Last one off the ferry (there were circumstances) and, incredibly, the Dutch immigration boys had left for the day. It was 8:00AM. I rolled around vast, confusing parking lots, fences, ramps, gates, buildings and overpasses as the sun rose (yes, at 8:00AM) until a maintenance man opened a gate for me. “Welkom,” was all he said.
All the cliches followed. Rainy. Flat. Clean. Orderly. Compact. Bicycles everywhere. Bike lanes, signals, signage, etc. Robust, red-cheeked bicyclists. Hothouses. Canals.
Between towns the miles were easy, with excellent signage. In town it was easy to get lost. Very lost. I made it to a hostel in The Hague, where a merry bunch of young vagabonds were staying, some overnight, some for a week awaiting school, some for weeks working there. Great session out back around a gas fire, great folks. I got into a chess game with Paul, a transplanted Brit. Quite fun, Paul, thanks for the lesson! Katia from Switzerland, Dominique from England, Peter, Kareem, Simon, Esther, Kate, Caroline from Montreal, Rebecca from Rhode Island, Bob and Dylan. Such great people. Especially Ola. Thank you, dear, for expanding my knowledge of Poland. Enjoy school. Then visit Vermont.
Next day, lost again at noon, Margaret pulled up next to me in fine style: wearing a dress, on a utility bike but a good one, and passing me. She has spent years on the road with husband and kids, now lives in a tiny town between The Hague and Amsterdam. She took over. First, a short detour to her house for coffee and sandwiches. Then off toward the sea, where my map (google) shows nothing, and hers (fietspadroute) shows the best of The Netherlands’ extensive “off the grid” bike path network, Fiets Pad, which is away from all roads and traffic except for occasional town sections. Miles and miles through the dunes, all thanks to Margaret.
Amsterdam was a blur. The amazing buildings, churches, canals, and bridges were easy to enjoy from the bike. I got a cheap room near the center, not far far from the red light district, in the middle of a giant party that’s been going on for decades. My bike stashed in the kitchen, I positioned myself on a bridge right below my room’s window, throngs walking by. It was slow, but after a couple of hours I made enough to feed myself for the weekend, if not pay for lodging. There were some anti-American remarks thrown my way.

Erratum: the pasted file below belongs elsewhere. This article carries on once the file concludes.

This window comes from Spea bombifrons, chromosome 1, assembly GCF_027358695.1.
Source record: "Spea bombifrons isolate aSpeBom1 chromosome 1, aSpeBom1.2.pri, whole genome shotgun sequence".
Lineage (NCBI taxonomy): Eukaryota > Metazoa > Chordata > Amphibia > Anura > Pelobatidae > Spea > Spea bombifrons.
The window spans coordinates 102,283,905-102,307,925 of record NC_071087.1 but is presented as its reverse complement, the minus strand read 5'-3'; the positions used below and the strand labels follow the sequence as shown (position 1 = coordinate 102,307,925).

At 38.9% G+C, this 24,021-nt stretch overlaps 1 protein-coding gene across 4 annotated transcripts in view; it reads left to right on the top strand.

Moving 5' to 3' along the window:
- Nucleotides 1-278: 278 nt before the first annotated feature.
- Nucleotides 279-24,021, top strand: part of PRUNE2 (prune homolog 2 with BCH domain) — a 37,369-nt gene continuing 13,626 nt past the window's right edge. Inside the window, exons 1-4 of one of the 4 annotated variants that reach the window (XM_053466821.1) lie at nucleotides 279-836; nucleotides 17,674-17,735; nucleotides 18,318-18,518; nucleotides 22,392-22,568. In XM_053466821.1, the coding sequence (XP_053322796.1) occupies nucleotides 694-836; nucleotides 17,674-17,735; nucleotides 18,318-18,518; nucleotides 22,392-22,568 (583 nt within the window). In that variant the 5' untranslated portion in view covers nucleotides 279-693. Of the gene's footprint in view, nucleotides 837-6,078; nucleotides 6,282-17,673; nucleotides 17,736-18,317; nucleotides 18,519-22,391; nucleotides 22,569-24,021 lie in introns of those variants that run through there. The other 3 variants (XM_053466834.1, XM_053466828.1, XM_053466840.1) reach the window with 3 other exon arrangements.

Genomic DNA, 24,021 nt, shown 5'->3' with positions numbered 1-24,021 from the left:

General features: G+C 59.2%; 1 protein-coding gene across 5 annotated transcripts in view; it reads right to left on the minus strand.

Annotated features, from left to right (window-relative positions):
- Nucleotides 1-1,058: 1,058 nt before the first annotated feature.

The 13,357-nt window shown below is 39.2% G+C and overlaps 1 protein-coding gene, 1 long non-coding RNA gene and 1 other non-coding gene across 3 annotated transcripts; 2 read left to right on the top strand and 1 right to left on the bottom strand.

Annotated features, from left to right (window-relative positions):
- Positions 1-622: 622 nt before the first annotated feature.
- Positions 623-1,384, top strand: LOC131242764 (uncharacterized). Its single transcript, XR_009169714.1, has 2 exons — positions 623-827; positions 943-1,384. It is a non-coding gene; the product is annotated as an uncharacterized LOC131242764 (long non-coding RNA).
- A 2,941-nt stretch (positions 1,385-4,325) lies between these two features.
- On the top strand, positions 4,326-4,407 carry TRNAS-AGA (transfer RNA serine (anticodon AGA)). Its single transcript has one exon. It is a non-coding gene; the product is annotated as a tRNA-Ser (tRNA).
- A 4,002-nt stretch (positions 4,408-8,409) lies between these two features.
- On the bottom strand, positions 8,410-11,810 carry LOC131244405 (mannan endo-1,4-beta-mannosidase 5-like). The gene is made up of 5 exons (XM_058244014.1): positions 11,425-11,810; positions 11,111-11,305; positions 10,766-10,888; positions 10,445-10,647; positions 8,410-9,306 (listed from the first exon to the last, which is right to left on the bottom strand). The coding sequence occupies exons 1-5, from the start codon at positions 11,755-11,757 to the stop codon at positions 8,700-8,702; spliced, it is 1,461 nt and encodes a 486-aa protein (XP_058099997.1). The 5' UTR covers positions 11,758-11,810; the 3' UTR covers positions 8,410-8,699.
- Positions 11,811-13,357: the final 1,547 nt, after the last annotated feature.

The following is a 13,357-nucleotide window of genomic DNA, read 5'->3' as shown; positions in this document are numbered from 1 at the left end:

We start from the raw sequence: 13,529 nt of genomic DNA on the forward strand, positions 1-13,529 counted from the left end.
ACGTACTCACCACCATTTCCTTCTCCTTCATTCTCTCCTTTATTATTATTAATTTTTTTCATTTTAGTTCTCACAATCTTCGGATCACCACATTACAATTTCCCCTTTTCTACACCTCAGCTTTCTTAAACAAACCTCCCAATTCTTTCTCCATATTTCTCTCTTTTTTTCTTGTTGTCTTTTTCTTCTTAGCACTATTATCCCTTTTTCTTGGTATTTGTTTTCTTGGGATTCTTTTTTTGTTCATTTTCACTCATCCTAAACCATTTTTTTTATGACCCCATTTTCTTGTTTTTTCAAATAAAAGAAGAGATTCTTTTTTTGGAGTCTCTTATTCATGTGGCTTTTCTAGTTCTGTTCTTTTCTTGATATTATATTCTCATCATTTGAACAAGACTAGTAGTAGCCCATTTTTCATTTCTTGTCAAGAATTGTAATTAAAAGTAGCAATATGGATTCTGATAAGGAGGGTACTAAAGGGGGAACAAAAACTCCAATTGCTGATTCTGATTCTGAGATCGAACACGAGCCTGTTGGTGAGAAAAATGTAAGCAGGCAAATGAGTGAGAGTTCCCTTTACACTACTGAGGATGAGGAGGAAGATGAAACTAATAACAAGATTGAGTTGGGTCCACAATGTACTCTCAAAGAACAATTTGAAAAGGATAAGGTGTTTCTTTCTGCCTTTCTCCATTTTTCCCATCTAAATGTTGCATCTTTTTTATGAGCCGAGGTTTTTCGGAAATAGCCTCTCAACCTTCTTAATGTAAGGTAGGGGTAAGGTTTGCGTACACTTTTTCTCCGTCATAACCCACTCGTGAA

Way late, couple of young toughs tried to grab my mandolin and tips; there was a scuffle, with my back to the railing and the canal below. I managed to stomp the lid of the mandolin case onto the little guy’s hand, and out-shove the other one and shout them both down. It was nearly the only applause I got all night.
Two nights in that town were enough. I headed south for a Warm Showers host, but spent so much time lost I didn’t make it. In a small town I saw a hotel and thought I’d ask. It was swank, but the dining room was empty. One half the price, and a hundred times nicer, than the dive in Amsterdam. Elegant dining, wine, deluxe double room, $44US. Still too much for me to sustain, but camping here is all but impossible, and it’s really, really nice to sleep dry, shower, and put on dry clothes in the morning.
I had been lost trying to follow complicated directions to a Warm Showers host, and stressed about time. So I thought, what if I just plan on finding another cheap hotel (replacing the stressful urgency to reach my host with a more distant, generalized money stress). Worked so far. I had a great ride today, nearly sixty miles with very little getting lost, since I was just heading south through the countryside.
Today was windy, cold–around 25F–and snowy. I’ve been riding in my Fedora since I lost my wool cycling hat first week out, and today was the first day I had to add a silk scarf for my ears. The rest of my weather gear works great. On these bike paths I didn’t pass many food places, so I ate rolls with butter and bananas in a bus stop shelter (from the wind) overlooking a working old-style windmill.
I found another cheap room just after dark in tiny Zevenbergen, and walked to the grocery. Food costs less here.
Lest you think this is all fun and games, it isn’t. It seems I spend every waking moment busy at some task. Packing and unpacking is endless. I get more e-mails than ever. Wound care is down to knuckles and ankle, but it takes time. Finding warm showers, navigating, food, bike work. It’s all I can do to cover forty miles and get eight hours’ sleep.
With that, I’ll post this and go to bed. Tomorrow I leave the Netherlands, the home of my ancestors. Snow is in the forecast.